Once the binaries are destabilized, Bhabha argues that cultures can be understood to interact, transgress, and transform each other in a much more complex manner than the traditional binary oppositions can allow. According to Bhabha, hybridity and "linguistic multivocality" have the potential to intervene and dislocate the process of colonization through the reinterpretation of political discourse.

Criticisms of Bhabha's work

Prose Style

Bhabha has been criticized for using indecipherable jargon and dense prose. In 1998 the journal Philosophy and Literature awarded Bhabha second prize in its "Bad Writing Competition, which "celebrates bad writing from the most stylistically lamentable passages found in scholarly books and articles." Bhabha was awarded the prize for a sentence in his The Location of Culture (Routledge, 1994), which reads:

If, for a while, the ruse of desire is calculable for the uses of discipline soon the repetition of guilt, justification, pseudo-scientific theories, superstition, spurious authorities, and classifications can be seen as the desperate effort to “normalize” formally the disturbance of a discourse of splitting that violates the rational, enlightened claims of its enunciatory modality.

Emeritus professor of English at Stanford University, Marjorie Perloff, said that her reaction to Bhabha's appointment at Harvard was one of "dismay," telling the New York Times "He doesn't have anything to say." While Mark Crispin Miller, a professor of media studies at New York University, commented on the meaning of Bhabha's writing: "One could finally argue that there is no there there, beyond the neologisms and Latinate buzzwords. Most of the time I don't know what he's talking about.

Bhabha's response to criticisms

In a 2005 interview, Bhabha was asked if he was annoyed by criticisms of his prose style. In response, he stated: "[I]t annoys me that people talk about easy access to a work and a notion of transparency without thinking of what is really involved. For instance, the science section of the New York Times is not immediately comprehensible. Do I therefore say that I am not interested in the whole article? The idea that sources from the humanities have no philosophical language of their own, that they must be continually speaking in the common language of the common person while the scientists can publish in a language that needs more time to get into, is problematic to me.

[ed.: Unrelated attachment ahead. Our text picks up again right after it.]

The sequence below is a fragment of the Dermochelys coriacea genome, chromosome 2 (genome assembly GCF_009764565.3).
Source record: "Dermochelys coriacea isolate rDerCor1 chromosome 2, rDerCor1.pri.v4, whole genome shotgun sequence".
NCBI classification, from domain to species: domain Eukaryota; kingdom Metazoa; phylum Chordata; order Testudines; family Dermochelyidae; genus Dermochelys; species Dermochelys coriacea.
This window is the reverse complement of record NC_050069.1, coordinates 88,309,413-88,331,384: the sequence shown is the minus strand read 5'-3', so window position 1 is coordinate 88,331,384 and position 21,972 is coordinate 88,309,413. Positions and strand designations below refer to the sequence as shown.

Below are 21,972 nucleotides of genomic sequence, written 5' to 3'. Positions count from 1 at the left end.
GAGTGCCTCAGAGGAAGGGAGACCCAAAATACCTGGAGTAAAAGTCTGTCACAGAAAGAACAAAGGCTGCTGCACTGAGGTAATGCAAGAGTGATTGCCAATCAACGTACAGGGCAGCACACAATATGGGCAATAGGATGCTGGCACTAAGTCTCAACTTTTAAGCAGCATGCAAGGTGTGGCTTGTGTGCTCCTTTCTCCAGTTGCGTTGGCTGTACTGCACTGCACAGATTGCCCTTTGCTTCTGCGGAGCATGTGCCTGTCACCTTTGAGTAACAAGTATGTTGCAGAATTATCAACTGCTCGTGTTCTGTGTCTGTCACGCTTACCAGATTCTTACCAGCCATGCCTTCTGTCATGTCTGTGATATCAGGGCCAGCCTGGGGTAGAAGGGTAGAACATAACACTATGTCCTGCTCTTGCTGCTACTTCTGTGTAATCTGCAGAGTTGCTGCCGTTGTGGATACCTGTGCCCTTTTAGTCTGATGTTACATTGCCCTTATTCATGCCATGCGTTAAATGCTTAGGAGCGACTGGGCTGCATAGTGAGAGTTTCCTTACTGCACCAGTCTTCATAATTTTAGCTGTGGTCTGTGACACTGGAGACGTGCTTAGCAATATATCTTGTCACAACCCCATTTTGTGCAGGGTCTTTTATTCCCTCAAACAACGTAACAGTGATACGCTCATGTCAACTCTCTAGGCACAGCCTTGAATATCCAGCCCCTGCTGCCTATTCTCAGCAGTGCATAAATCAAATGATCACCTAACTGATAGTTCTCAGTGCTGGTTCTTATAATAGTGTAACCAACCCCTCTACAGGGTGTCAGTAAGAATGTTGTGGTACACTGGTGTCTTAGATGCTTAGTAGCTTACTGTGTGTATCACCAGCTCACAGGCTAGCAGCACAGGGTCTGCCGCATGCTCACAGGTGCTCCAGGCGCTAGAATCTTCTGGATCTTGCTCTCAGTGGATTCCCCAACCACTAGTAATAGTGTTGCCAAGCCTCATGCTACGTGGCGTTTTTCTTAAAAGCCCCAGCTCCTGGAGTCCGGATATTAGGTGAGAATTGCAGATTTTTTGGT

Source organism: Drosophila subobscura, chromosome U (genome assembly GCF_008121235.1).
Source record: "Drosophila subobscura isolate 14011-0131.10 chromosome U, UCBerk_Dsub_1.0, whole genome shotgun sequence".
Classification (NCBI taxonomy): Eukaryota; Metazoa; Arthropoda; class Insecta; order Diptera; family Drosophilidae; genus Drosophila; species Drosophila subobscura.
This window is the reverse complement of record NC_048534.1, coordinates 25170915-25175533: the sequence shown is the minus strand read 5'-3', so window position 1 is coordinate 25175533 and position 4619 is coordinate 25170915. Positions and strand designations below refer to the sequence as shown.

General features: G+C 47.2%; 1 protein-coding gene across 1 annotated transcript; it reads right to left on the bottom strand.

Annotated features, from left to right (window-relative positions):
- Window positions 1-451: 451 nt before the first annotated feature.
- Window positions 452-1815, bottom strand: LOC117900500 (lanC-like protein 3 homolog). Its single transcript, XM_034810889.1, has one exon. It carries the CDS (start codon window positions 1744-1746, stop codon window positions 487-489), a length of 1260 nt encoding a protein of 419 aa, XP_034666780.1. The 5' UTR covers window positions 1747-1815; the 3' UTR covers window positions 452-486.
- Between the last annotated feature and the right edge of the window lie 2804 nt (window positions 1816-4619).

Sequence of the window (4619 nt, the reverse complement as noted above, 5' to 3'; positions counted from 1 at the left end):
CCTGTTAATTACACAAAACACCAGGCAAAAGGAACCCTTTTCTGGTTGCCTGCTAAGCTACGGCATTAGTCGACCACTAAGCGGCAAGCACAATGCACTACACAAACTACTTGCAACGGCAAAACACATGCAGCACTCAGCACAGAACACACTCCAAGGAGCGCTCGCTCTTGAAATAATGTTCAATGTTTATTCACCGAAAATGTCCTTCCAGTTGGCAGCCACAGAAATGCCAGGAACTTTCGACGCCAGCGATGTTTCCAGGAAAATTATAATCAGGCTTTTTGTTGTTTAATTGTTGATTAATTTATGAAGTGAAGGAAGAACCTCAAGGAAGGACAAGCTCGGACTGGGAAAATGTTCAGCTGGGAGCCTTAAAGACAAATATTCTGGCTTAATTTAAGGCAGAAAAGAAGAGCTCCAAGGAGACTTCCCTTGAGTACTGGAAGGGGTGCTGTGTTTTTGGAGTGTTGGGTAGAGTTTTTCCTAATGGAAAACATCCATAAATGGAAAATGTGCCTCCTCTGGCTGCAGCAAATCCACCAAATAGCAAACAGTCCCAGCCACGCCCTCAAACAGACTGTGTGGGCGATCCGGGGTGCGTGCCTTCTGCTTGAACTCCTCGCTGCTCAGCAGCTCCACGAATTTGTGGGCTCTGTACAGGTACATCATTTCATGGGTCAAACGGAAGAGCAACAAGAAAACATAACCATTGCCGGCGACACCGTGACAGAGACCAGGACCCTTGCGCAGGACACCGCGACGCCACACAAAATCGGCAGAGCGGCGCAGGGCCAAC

Selected works

Books by Bhabha

  • (1990) Nation and Narration (editor) ISBN 0-415-01483-2
  • (2004) The Location of Culture (1st edition 1994) ISBN 0-415-05406-0

Books edited by Bhabha

  • (1984) Identity: The Real Me, ed. ISBN 0-905263-46-4
  • (2000) "Cosmopolitanisms" in Public Culture 12.3, ed.
  • (2005) Edward Said Continuing the Conversation, ed. ISBN 0-226-53203-8

Journal articles & book chapters

  • (1998) Modernity, Culture, and The Jew, with Laura Marcus & Bryan Cheyette
  • (2004) The Third World of Theory with Henry Louis Gates
  • (2000) On Cultural Choice
  • (2001) V.S. Naipaul
  • (2002) Democracy De-Realized
  • (2003) On Writing Rights
  • (2003) Making Difference: The Legacy of the Culture Wars
  • (2004) Adagio
  • (2004) Still Life
  • (2004) 'Foreword' to The Wretched of the Earth by Frantz Fanon, transl. Richard Philcox
  • (2005) Framing Fanon
  • (2006) Without Boundary, with Fereshteh Daftari & Orhan Pamuk
  • (2006) The Black Savant and the Dark Princess

See also

External links

Academic homepages and profiles